Studying the economic history of our own development..oh no, cant do that. Might uncover some scandals or some poor economic management along the way or encourage the left view. (irony alert)

    Economic historians were just one of Howard’s little pet “enemies”… (along with the entire arts industry, the public broadcaster, university academics in general unless they did research on counter terrorism or biosecurity which was acceptable, the national museum, the public service and public servants….hmm is that all? have I forgotten any group? Oh of course, students as well.).

    I shudder at the divisiveness of it all and I cringe with embarrassment at the curtailment of freedom of ideas, expression and freedom of speech in this country. It happened under a succession of mostly liberal governments. Liberal? Hardly. Dogmatically oppressive? Absolutely.

    Im ashamed of our history on this subject.

  81. Alice
    April 24th, 2009 at 16:49 | #81

    Right down to its attempted erasure as a legitimate field of research merely a few years ago (that and the “history of economic thought” – one of the most interesting subjects). Another area that used to be taught was in the area of welfare economics ie social policy subjects like inequality and poverty. I think most people know what the Coalition thought about welfare initiatives so I wont go into that one – except to say a few major social policy research centres in universities had their funding more than halved in the past ten years after contributing hugely to this field for decades. Ill stop now – I can feel an injustice induced migraine coming on.

  82. paul walter
    April 24th, 2009 at 17:20 | #82

    Once again, thanks Alice.
    A couple of years ago I got pushed in an economic history direction and found thereafter that courses seemed very thin on the ground indeed, at least in history depts, as to what one might have thought an essential subject.
    Later found there one buried away in Ad Uni economics dept, but always found their refusal to associate with rest of arts/humanities stuffy and have not moved further.
    Like wise pol economy; got into an accessible course just before it “disappeared”.
    As for the migraine, a quiet, dark place away from screens and berks.

  83. Tim Macknay (aka Tim M)
    April 24th, 2009 at 17:54 | #83

    Another thought experiment – compare Sydney’s food supply with its water supply.

    Hmm. Okay let’s see. Sydney’s food supply: food comes in a huge variety of substitutable forms, which can be produced in a range of different ways, in many different parts of the world, and many of which are readily transportable.

    Sydney’s water supply: a specific substance, without any substitutes, expensive to transport, local supply subject to limitation by rainfall and geography.

    Sorry, that thought experiment doesn’t yield any useful conclusions regarding political economy. The items being compared are too different.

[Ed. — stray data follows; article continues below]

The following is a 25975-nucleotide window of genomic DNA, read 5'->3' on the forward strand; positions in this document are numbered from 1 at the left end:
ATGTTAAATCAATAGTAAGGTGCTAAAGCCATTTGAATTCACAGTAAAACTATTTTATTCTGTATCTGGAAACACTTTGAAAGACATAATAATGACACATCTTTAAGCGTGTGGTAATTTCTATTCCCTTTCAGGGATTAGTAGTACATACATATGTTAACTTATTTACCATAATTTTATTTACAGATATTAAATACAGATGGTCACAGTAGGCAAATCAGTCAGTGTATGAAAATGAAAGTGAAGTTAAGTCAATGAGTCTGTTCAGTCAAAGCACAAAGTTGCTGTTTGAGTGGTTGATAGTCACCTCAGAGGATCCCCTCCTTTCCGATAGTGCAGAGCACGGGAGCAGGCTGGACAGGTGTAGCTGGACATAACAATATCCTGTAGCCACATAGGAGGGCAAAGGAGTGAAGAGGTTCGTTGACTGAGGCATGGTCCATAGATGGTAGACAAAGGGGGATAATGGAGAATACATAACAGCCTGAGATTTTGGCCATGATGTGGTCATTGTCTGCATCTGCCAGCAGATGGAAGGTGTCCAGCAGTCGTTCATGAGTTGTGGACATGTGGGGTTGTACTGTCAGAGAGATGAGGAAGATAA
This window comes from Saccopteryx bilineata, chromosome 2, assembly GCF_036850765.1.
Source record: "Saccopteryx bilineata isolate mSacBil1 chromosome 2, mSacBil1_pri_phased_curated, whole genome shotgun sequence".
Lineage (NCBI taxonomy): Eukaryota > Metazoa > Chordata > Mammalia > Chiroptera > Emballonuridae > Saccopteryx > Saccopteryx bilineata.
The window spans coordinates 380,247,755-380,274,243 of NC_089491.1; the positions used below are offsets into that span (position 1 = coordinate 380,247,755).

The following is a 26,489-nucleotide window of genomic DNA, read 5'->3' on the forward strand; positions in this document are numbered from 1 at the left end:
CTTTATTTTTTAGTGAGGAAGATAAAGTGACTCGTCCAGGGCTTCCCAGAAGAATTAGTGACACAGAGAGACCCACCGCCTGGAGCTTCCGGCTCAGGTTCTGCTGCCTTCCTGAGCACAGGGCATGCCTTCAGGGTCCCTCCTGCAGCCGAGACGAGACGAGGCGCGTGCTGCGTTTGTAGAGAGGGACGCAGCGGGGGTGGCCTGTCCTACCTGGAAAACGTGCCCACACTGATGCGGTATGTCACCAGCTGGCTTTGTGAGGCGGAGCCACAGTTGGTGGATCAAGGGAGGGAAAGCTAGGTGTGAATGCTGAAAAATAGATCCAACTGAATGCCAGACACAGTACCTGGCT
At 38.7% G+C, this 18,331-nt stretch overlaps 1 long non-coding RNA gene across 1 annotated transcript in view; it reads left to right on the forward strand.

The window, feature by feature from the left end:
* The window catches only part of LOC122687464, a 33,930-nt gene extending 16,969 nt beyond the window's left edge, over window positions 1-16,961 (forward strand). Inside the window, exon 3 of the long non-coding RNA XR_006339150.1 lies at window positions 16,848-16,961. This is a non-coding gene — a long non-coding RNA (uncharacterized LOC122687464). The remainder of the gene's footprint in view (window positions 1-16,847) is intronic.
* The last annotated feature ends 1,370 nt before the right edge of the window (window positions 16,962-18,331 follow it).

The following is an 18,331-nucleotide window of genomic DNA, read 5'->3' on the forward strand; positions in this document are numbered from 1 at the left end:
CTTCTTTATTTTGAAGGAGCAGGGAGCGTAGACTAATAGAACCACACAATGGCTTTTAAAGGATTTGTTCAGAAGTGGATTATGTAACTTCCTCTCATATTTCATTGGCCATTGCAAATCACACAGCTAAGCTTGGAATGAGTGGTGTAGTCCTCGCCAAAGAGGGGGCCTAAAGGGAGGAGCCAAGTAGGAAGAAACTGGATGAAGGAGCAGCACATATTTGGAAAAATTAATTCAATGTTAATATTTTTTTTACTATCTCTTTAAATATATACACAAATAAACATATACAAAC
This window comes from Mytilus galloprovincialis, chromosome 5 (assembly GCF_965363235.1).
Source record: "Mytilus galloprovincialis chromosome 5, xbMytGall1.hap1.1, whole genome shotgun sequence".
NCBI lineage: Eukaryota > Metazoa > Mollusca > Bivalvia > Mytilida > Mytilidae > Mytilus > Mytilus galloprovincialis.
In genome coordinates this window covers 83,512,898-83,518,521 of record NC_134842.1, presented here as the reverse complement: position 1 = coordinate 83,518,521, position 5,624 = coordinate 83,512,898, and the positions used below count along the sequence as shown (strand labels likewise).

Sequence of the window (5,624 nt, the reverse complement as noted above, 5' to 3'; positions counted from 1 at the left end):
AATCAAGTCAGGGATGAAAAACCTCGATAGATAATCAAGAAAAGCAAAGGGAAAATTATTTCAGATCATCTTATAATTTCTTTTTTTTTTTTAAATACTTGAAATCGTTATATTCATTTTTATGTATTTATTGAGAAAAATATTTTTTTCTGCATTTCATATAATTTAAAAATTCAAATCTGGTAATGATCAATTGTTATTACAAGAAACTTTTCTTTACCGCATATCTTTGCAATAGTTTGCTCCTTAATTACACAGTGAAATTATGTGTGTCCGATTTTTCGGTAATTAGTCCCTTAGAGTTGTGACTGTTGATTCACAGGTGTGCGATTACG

84. gerard
    April 24th, 2009 at 19:37 | #84

    Alice, you tell a horrible tale, but it is quite believable, considering the petty little Torquemadas that ruled over higher-ed under Howard’s reign of terror. But is there any sign of change now? Economics without history is like chemistry without labs: useless. The fact that so many economists would tolerate the marginalisation of economic history just proves that their craft is closer to religion than science.

  85. Alice
    April 25th, 2009 at 00:17 | #85

    84#
    Gerard – No not yet. Im waiting for a change. I did tell a horrible tale. Its a tale that disgusts me. You could start with “the history wars.”

  86. April 26th, 2009 at 16:49 | #86

    this set of ideas combines support for free market (or freer market) economic policies with agnosticism[2] about both political liberalism and the relative merits of democracy and autocracy.
    ,
    John I think this is an excellent description of the ethos of technocrats since at least 1980. But I don’t think it describes neoliberalism precisely.

    It does describe agents of neoliberalism to various degrees. Reagan for example was an advocate of neoliberalism. But he also had to advocate principles not held by those called libertarians. For example the Religious Right.

    When he was governator of California he quashed a move to fire gay teachers. By the time he was president he was regularly talking about the perverts and the radicals to various assemblies of the religiously political.

    This was part of the alliance between the economic liberals and the religious right whereby the Republicans were able to get blue collar people to vote for economic policies that were not in their interests. There was a tie between traditionalism and free markets even tho’ in reality there’s actually tension between the two.

    So to various aspects of geopolitical coercion. In Chile for example a dictator who usurped a democratically elected leftist was supported by advocates of liberty like Reagan and Thatcher because economically he was the first to adopt Friedman’s notions. Ever since there has been a split between liberty in the political sense and that in the economic sense. The Pinochet regime is a thorn in the side of neoliberals. Hence various attempts to portray him as a necessary evil or even not too bad.

    That all said neoliberalism was a economic philosophy. It should be regarded as such or it becomes meaningless. There’s no link inherently between respect for democracy amongst technocrats and economic philosophy. Socialists of various brands can and do regularly impede on social liberty.

    From the inside, ideology usually looks like common sense.

    Yeah you too.

    As Jane’s Addiction like to sing: Everybody, everybody, everybody, everybody, everybody,everybody,everybody,everybody, everybody…

Comments are closed.